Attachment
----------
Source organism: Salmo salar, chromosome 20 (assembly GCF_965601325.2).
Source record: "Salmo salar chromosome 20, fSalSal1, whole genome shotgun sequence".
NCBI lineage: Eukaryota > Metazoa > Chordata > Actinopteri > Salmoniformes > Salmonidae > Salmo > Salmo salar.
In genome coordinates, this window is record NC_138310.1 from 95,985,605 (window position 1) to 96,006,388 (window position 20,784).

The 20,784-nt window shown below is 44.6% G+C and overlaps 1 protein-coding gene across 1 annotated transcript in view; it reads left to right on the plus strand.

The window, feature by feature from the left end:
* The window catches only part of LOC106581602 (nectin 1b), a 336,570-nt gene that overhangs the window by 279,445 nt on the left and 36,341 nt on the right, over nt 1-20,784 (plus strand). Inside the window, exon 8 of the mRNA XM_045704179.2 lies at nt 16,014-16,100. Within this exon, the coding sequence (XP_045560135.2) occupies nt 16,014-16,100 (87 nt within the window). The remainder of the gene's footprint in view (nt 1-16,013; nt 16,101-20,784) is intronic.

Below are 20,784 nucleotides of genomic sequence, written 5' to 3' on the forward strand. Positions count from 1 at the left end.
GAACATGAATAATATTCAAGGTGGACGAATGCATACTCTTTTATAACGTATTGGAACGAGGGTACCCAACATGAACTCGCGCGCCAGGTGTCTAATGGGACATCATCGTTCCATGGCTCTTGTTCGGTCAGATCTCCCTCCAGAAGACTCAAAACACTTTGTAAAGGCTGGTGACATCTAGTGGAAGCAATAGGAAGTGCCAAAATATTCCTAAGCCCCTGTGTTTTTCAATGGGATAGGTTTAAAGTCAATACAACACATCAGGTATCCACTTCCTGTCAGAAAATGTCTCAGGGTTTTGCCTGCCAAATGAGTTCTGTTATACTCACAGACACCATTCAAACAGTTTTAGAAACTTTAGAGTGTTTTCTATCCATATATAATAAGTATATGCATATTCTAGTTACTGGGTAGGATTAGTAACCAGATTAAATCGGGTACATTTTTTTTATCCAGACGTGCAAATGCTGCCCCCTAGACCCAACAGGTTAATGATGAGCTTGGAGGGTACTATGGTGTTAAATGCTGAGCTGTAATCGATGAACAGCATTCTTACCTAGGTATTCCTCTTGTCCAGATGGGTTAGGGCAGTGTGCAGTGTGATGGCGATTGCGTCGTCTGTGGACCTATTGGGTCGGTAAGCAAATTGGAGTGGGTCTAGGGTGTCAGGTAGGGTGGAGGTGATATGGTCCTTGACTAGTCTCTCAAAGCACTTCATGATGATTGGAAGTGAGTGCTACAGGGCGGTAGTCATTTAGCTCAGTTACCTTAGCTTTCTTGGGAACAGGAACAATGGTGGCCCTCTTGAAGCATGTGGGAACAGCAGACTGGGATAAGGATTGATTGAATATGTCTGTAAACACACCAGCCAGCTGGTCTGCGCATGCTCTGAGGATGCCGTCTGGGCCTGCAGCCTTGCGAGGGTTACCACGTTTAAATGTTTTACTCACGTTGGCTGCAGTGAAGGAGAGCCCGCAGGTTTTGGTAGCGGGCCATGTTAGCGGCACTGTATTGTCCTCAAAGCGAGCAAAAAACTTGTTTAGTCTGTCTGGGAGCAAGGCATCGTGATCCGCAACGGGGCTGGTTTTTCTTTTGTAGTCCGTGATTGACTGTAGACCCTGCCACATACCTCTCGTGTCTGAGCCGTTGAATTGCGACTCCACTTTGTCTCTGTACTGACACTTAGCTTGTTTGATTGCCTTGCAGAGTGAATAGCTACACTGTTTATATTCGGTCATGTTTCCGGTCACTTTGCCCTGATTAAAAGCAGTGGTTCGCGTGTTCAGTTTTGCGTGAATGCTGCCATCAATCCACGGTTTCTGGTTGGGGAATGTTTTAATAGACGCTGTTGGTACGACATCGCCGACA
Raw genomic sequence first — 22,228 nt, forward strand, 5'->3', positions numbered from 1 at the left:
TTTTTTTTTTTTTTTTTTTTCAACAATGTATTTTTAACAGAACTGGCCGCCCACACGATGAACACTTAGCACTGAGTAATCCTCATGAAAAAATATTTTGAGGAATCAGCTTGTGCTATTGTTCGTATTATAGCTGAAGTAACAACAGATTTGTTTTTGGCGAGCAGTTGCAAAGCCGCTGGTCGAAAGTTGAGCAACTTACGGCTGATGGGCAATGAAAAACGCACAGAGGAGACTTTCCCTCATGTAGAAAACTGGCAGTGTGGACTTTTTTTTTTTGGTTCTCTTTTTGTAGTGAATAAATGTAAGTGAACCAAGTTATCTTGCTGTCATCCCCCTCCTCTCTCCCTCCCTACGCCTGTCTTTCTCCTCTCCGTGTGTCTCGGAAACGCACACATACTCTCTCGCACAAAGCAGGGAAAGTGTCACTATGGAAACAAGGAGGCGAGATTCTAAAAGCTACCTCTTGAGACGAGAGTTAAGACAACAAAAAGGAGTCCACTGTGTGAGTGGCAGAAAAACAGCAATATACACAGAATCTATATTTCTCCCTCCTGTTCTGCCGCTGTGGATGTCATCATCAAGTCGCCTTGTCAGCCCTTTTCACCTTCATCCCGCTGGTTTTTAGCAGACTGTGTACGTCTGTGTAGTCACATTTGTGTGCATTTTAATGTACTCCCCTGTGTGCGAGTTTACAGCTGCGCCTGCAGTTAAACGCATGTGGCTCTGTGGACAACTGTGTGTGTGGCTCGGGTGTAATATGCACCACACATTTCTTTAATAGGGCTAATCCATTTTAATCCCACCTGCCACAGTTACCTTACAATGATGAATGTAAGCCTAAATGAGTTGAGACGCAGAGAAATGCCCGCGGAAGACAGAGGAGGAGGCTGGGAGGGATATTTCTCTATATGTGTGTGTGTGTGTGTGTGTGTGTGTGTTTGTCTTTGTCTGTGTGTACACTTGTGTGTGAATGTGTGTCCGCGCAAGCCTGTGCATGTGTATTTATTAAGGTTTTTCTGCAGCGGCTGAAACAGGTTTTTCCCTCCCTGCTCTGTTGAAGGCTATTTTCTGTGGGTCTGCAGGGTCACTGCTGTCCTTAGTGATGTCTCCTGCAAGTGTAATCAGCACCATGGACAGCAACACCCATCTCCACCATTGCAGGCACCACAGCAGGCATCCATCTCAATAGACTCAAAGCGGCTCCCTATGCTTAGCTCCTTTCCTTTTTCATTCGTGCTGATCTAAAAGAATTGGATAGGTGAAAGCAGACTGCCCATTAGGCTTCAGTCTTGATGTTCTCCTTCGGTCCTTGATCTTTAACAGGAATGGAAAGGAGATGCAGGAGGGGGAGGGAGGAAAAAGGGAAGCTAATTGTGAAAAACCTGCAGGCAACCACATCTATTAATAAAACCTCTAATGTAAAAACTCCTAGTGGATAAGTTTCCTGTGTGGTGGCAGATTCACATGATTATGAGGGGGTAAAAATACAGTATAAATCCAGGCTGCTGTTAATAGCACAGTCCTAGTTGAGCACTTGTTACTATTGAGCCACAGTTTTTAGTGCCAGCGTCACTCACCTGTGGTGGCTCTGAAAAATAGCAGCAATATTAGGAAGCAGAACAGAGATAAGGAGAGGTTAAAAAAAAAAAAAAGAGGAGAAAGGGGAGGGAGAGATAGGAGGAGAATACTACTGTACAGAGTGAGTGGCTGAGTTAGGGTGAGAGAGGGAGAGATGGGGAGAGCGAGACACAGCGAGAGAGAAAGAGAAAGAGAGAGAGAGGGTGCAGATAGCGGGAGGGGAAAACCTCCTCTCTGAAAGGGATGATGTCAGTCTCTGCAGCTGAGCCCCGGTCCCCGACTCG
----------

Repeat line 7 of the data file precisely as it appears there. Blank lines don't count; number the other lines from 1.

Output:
* The window catches only part of LOC106581602 (nectin 1b), a 336,570-nt gene that overhangs the window by 279,445 nt on the left and 36,341 nt on the right, over nt 1-20,784 (plus strand). Inside the window, exon 8 of the mRNA XM_045704179.2 lies at nt 16,014-16,100. Within this exon, the coding sequence (XP_045560135.2) occupies nt 16,014-16,100 (87 nt within the window). The remainder of the gene's footprint in view (nt 1-16,013; nt 16,101-20,784) is intronic.